Other authors of the report are Tom LaTourrette, James Broyles, R.J. Briggs, David Catt, Christopher Nelson, Jeanne Ringel and Daniel Waxman. RAND Social and Economic Well-Being is a division of RAND that seeks to actively improve the health and social and economic well-being of populations and communities throughout the world.
-end-


RAND Corporation

Related Health Articles:

Public health guidelines aim to lower health risks of cannabis use
Canada's Lower-Risk Cannabis Use Guidelines, released today with the endorsement of key medical and public health organizations, provide 10 science-based recommendations to enable cannabis users to reduce their health risks.
Generous health insurance plans encourage overtreatment, but may not improve health
Offering comprehensive health insurance plans with low deductibles and co-pay in exchange for higher annual premiums seems like a good value for the risk averse, and a profitable product for insurance companies.
The Lancet Planetary Health: Food, climate, greenhouse gas emissions and health
Increasing temperatures, water scarcity, availability of agricultural land, biodiversity loss and climate change threaten to reverse health gains seen over the last century.
With health insurance at risk, community health centers face cut-backs
Repeal of key provisions of the Affordable Care Act, combined with a failure to renew critical funding streams, would result in catastrophic funding losses for community health centers-forcing these safety net providers to cut back on services, lay off staff or shut down clinical sites, according to a report published today.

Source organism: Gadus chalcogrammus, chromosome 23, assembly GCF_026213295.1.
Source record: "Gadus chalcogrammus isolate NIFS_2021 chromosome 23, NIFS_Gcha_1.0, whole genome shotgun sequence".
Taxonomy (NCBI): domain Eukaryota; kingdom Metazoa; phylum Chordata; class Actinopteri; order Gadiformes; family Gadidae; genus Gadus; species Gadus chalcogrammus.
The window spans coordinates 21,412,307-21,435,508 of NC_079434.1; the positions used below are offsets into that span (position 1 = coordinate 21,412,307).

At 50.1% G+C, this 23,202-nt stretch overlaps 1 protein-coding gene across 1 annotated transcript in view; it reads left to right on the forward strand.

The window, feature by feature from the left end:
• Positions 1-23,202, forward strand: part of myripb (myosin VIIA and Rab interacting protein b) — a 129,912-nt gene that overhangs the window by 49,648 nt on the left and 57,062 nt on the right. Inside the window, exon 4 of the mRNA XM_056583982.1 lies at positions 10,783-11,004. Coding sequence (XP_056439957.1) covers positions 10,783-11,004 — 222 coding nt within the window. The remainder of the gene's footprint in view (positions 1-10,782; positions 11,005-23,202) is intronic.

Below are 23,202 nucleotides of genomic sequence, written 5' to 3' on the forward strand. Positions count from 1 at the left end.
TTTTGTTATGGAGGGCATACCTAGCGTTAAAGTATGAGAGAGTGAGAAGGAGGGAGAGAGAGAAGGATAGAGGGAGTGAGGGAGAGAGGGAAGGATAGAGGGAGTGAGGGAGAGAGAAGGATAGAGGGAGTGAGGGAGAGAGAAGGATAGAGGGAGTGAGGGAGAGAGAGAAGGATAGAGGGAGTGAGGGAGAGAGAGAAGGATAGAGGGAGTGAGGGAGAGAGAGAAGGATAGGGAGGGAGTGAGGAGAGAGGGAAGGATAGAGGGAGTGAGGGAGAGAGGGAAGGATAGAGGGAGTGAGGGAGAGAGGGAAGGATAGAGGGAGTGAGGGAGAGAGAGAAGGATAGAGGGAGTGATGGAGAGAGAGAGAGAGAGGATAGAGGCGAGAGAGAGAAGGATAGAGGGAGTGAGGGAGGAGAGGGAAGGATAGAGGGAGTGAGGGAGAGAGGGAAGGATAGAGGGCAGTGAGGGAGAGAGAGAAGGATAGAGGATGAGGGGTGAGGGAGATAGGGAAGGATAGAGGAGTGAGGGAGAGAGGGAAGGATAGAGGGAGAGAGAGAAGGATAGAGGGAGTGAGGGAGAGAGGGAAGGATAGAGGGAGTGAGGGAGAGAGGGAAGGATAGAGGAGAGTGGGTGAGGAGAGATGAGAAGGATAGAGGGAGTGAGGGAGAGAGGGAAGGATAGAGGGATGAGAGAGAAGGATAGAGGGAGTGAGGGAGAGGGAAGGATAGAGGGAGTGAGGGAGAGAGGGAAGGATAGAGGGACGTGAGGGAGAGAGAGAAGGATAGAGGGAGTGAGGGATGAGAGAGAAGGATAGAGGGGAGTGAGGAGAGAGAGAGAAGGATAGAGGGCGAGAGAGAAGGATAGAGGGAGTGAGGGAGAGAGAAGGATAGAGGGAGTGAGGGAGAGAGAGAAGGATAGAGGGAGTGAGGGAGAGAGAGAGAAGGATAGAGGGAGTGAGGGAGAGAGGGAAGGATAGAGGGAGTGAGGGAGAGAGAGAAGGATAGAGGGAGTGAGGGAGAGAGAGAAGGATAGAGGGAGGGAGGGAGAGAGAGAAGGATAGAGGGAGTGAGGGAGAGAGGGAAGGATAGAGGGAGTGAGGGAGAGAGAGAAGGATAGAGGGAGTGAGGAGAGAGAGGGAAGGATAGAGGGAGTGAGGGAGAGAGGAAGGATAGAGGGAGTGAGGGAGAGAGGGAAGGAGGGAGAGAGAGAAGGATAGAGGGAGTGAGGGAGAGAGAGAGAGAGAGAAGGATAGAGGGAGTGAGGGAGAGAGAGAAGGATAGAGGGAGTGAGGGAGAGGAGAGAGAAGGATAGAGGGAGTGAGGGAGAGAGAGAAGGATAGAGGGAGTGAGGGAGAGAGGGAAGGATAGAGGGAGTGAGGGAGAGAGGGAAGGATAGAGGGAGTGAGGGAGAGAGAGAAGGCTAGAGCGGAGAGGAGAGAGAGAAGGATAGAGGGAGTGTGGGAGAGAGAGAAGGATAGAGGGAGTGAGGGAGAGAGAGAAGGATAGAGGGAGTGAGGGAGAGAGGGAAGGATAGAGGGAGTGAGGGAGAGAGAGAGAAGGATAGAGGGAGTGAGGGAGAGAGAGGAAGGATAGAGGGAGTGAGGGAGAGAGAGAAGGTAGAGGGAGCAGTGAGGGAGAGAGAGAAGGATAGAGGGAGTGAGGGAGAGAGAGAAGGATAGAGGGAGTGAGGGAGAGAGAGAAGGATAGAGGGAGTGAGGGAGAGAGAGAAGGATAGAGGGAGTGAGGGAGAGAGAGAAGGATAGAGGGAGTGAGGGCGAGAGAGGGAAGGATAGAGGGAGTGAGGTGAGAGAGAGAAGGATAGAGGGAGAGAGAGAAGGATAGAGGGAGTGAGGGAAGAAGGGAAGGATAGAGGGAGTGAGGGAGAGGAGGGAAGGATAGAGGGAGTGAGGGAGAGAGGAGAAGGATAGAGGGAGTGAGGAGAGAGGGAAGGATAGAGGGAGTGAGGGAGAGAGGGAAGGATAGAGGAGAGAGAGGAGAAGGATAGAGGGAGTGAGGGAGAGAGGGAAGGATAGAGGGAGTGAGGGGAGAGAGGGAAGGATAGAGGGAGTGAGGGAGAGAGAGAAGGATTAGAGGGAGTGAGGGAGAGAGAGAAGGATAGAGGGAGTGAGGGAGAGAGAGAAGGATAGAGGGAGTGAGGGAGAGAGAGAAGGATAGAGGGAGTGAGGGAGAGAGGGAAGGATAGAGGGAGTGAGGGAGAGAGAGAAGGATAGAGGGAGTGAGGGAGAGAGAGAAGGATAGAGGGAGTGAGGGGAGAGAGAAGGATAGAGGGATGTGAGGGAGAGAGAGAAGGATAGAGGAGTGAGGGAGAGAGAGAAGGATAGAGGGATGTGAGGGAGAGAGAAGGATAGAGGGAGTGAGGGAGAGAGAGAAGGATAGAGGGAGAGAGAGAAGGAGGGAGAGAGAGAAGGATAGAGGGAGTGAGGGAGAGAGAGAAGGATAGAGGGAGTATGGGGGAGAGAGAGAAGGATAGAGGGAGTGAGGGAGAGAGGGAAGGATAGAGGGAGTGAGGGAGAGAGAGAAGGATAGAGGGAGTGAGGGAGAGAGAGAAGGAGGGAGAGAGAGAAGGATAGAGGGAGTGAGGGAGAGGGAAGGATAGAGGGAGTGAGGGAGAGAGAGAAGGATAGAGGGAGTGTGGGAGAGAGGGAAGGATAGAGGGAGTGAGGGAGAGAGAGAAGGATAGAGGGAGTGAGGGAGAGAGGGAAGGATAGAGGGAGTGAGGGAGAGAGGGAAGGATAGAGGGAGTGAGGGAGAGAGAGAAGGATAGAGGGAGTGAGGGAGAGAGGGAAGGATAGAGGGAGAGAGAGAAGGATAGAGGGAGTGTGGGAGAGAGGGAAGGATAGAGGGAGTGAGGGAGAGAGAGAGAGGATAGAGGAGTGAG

Study clusters health behavior groups to broaden public health interventions
A new study led by a University of Kansas researcher has used national health statistics and identified how to cluster seven health behavior groups based on smoking status, alcohol use, physical activity, physician visits and flu vaccination are associated with mortality.
More Health News and Health Current Events

Best Science Podcasts 2019

We have hand picked the best science podcasts for 2019. Sit back and enjoy new science podcasts updated daily from your favorite science news services and scientists.
Now Playing: TED Radio Hour

Anthropomorphic
Do animals grieve? Do they have language or consciousness? For a long time, scientists resisted the urge to look for human qualities in animals. This hour, TED speakers explore how that is changing. Guests include biological anthropologist Barbara King, dolphin researcher Denise Herzing, primatologist Frans de Waal, and ecologist Carl Safina.
Now Playing: Science for the People

#534 Bacteria are Coming for Your OJ
What makes breakfast, breakfast? Well, according to every movie and TV show we've ever seen, a big glass of orange juice is basically required. But our morning grapefruit might be in danger. Why? Citrus greening, a bacteria carried by a bug, has infected 90% of the citrus groves in Florida. It's coming for your OJ. We'll talk with University of Maryland plant virologist Anne Simon about ways to stop the citrus killer, and with science writer and journalist Maryn McKenna about why throwing antibiotics at the problem is probably not the solution. Related links: A Review of the Citrus Greening...